Tareekh Tabari – Relative Clauses

Question from the website:

First, great website. I am shocked search engines don’t put websites like this at the top of the results. I read your section on relative clauses but there is one clause I have come across which I cannot seem to categorize or make sense of. Hopefully you could shed some light on this. The clause appears in Tareekh Tabari and is as follows الرقيم هو الكتاب الذي كان القوم الذين منهم كان الفتية كتبوه I understand the first relative clause but the second one which is كان القوم الذين منهم كان الفتية has left be baffled. Based on this sentence structure would the following be possible البيت الذي فيه كان الولد البيت الذي به مر الولد Thank you.


An excellent question and three cheers to anyone who enjoys reading al-Tabari in the original. Here’s the text in question in context and highlighted in red. I have taken the text from here.

وكان أصحاب الكهف فتية آمنوا بربهم ، كما وصفهم الله , عز وجل , به من صفتهم في القرآن المجيد ، فقال لنبيه مُحَمَّد , صَلَّى اللَّهُ عَلَيْهِ وَسَلَّمَ : أَمْ حَسِبْتَ أَنَّ أَصْحَابَ الْكَهْفِ وَالرَّقِيمِكَانُوا مِنْ آيَاتِنَا عَجَبًا سورة الكهف آية 9 والرقيم هو : الكتاب الذي كان القوم الذين منهم كان الفتية كتبوه في لوح بذكر خبرهم وقصصهم ، ثم جعلوه على باب الكهف الذي أوواإليه , أو نقروه في الجبل الذي أووا إليه ، أو كتبوه في لوح وجعلوه في صندوق خلفوه عندهم , إِذْ أَوَى الْفِتْيَةُ إِلَى الْكَهْفِ سورة الكهف آية 10 .

Before I explain, be aware that الكتاب in this passage doesn’t mean “the book” but rather means “the writing” or the “the words”. And the context is the story of the People of the Cave – the initial story in Surat al-Kahf in the Koran. In the story a group of young men hid themselves away in a cave and awoke about 3 centuries later. They are said to have had a dog with them, so I guess the dog had aged about 2,100 years. . . Anyway let’s get to the Arabic.

The syntax is probably what caused trouble for the questioner. I’m going to rearrange the words a bit to make it clearer.

الكتاب الذي كان القوم الذين كان الفتية منهم كتبوه

The words in blue have been moved a bit to show what Tabari is trying to say. The relative clause

القوم الذين كان الفتية منهم

means literally “the people whom the young men were from them” which of course is really awful English but fine in Arabic. The meaning is “the people from which young men came”. The pronoun هم refers back to the word القوم and is the عائد.

The verb كتبوه “they wrote it” has القوم الذين as its subject and the ه refers back to الكتاب . If we were to remove all references to the young men in the sentence it would look like this:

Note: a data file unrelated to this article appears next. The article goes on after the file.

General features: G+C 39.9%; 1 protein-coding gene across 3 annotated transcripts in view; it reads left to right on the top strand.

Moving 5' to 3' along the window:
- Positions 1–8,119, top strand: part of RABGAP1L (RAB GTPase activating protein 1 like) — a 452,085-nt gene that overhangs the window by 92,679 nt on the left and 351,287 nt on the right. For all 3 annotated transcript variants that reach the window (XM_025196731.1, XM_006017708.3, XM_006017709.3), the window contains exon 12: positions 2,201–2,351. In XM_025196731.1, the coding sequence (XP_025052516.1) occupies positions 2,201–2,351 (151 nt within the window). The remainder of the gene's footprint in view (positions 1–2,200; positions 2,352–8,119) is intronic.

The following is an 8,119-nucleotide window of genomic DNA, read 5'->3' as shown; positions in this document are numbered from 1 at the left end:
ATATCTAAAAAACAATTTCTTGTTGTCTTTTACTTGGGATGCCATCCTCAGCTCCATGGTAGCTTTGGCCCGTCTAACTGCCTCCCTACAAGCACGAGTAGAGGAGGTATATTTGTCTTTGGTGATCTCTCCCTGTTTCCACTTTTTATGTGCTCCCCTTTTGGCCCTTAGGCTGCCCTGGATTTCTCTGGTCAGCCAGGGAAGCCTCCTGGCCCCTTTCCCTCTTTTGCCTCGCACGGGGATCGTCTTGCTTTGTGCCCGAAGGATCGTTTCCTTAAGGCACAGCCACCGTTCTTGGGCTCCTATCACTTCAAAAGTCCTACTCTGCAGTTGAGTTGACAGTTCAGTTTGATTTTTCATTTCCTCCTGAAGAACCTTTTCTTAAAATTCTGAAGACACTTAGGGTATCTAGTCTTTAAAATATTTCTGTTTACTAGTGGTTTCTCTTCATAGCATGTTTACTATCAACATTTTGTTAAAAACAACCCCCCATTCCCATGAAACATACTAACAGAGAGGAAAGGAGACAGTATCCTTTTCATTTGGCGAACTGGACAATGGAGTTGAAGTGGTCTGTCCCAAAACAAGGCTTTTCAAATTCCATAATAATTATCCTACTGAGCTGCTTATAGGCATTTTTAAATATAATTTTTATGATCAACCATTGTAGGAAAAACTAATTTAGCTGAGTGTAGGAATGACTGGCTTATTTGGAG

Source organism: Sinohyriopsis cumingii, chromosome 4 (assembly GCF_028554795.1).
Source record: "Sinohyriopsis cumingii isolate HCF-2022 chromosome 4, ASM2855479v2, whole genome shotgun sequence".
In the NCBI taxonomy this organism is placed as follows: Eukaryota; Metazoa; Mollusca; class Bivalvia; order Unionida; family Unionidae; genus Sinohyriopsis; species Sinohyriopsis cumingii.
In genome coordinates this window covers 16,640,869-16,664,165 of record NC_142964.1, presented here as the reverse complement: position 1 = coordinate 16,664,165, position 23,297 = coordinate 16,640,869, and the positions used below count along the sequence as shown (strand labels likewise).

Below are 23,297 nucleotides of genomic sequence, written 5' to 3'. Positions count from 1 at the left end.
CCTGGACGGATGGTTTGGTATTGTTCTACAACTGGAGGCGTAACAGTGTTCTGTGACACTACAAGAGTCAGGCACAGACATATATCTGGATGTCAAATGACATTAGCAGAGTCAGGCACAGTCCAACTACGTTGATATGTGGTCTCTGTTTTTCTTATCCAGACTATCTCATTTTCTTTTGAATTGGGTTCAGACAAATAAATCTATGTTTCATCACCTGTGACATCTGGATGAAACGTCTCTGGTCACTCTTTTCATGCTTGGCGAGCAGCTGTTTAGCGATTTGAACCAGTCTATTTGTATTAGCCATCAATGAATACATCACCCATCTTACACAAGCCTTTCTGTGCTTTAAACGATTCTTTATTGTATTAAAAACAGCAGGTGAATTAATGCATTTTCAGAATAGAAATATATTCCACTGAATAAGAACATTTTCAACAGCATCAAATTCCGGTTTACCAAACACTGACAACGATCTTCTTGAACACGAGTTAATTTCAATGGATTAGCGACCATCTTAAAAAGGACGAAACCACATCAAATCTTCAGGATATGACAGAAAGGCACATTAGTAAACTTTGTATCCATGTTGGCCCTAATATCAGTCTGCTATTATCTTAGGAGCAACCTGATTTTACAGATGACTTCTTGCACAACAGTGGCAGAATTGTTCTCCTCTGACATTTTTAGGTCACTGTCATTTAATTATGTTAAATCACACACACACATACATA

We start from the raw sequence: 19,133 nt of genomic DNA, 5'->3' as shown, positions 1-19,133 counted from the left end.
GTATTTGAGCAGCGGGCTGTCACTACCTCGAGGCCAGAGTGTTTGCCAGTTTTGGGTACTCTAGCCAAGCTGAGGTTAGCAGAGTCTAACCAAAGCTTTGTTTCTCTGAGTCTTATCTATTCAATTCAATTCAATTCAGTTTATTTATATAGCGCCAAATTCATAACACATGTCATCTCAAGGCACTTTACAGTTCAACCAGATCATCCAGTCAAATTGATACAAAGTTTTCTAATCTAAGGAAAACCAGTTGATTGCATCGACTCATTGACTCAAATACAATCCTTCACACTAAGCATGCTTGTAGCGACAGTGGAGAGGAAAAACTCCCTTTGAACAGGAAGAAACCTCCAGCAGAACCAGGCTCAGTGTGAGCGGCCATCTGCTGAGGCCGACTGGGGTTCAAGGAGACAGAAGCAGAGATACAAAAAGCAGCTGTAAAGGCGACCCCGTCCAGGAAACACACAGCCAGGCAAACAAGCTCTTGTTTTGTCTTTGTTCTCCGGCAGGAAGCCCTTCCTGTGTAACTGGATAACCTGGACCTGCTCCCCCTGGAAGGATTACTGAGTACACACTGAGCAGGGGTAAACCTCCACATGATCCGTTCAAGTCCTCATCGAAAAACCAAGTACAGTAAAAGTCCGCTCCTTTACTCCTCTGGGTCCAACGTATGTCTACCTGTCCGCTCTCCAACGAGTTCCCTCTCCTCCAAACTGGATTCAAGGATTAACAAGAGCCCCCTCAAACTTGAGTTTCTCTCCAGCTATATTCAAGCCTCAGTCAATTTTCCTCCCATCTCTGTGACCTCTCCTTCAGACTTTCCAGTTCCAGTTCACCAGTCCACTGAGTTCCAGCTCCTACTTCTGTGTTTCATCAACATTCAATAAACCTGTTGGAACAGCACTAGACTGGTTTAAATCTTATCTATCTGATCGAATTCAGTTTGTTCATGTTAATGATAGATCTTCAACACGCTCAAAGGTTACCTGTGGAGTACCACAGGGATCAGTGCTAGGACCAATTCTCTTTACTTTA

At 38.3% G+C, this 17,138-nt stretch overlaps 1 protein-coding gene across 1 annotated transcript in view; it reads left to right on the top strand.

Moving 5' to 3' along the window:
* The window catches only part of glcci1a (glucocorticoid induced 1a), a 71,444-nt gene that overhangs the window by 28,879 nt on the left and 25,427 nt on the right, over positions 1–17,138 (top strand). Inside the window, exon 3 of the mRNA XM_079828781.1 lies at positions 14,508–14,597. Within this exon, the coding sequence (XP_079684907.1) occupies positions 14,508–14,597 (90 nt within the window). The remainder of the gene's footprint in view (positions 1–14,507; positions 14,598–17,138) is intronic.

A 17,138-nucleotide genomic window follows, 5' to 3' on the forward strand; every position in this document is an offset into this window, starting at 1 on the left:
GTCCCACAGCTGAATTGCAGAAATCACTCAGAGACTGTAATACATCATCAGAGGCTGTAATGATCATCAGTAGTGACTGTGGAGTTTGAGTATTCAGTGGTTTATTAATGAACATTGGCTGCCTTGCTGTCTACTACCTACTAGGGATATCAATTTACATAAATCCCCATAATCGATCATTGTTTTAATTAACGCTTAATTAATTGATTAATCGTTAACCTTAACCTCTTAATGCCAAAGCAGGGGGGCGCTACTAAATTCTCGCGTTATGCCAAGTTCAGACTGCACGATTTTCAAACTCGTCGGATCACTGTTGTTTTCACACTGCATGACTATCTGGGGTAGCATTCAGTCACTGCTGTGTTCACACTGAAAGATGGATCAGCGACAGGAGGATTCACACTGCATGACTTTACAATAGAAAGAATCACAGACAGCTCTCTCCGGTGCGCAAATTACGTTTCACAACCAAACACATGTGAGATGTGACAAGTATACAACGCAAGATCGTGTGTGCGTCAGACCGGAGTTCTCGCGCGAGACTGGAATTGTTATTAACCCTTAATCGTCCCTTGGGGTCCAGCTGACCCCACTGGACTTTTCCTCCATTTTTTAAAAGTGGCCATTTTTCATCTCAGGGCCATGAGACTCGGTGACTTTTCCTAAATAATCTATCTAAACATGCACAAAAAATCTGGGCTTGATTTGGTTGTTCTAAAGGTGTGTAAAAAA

الكتاب الذي كان القوم كتبوه

Meaning “the words that the people wrote”.

Now we will return the young men to the sentence:

الكتاب الذي كان القوم الذين كان الفتية منهم كتبوه

Meaning “the words that the people from which the young men came wrote”.

We are almost done.

Now lets restore Tabari’s syntax by moving منهم back to where Tabari had it.

الكتاب الذي كان القوم الذين منهم كان الفتية كتبوه

Meaning literally “The words that the people who from them were the young men wrote” with “wrote” have “people” as its subject.

I hope this clarifies what is going on. You have two relative clauses, the first one “embracing” the second. The first one begins with الكتاب and ends with كتبوه. The internal one starts with القوم and ends with الفتية.

Now if you really want to have fun, go read in the tafsirs the different interpretations of the word الرقيم. Also, you can go here and find a nice translation of the passage and read more of what Tabari had to say about this great story.

5 comments… add one
  • I enjoyed reading your explanation of the sentence. Are you Jim?

  • I understand now, except for one thing. what is the role of the first كان in this clause? What´s wrong with just saying this:
    الكتاب الذي القوم الذين منهم كان الفتية كتبوه
    the words that the people (from whom the young men were) wrote

  • The sentence simply means
    الكتاب الذي كتبه القوم الذين كان منهم الفتية

    • Oh, thats easier.

  • use the letter ‘e’ – a native English sound t denote the long ‘e’ as in ‘me’. The arabs and persians are very ignorant using ‘e’ for the sound in ‘pit’; and ‘i’ for the sound in ‘he’. hence tarekh tabare. islame etc


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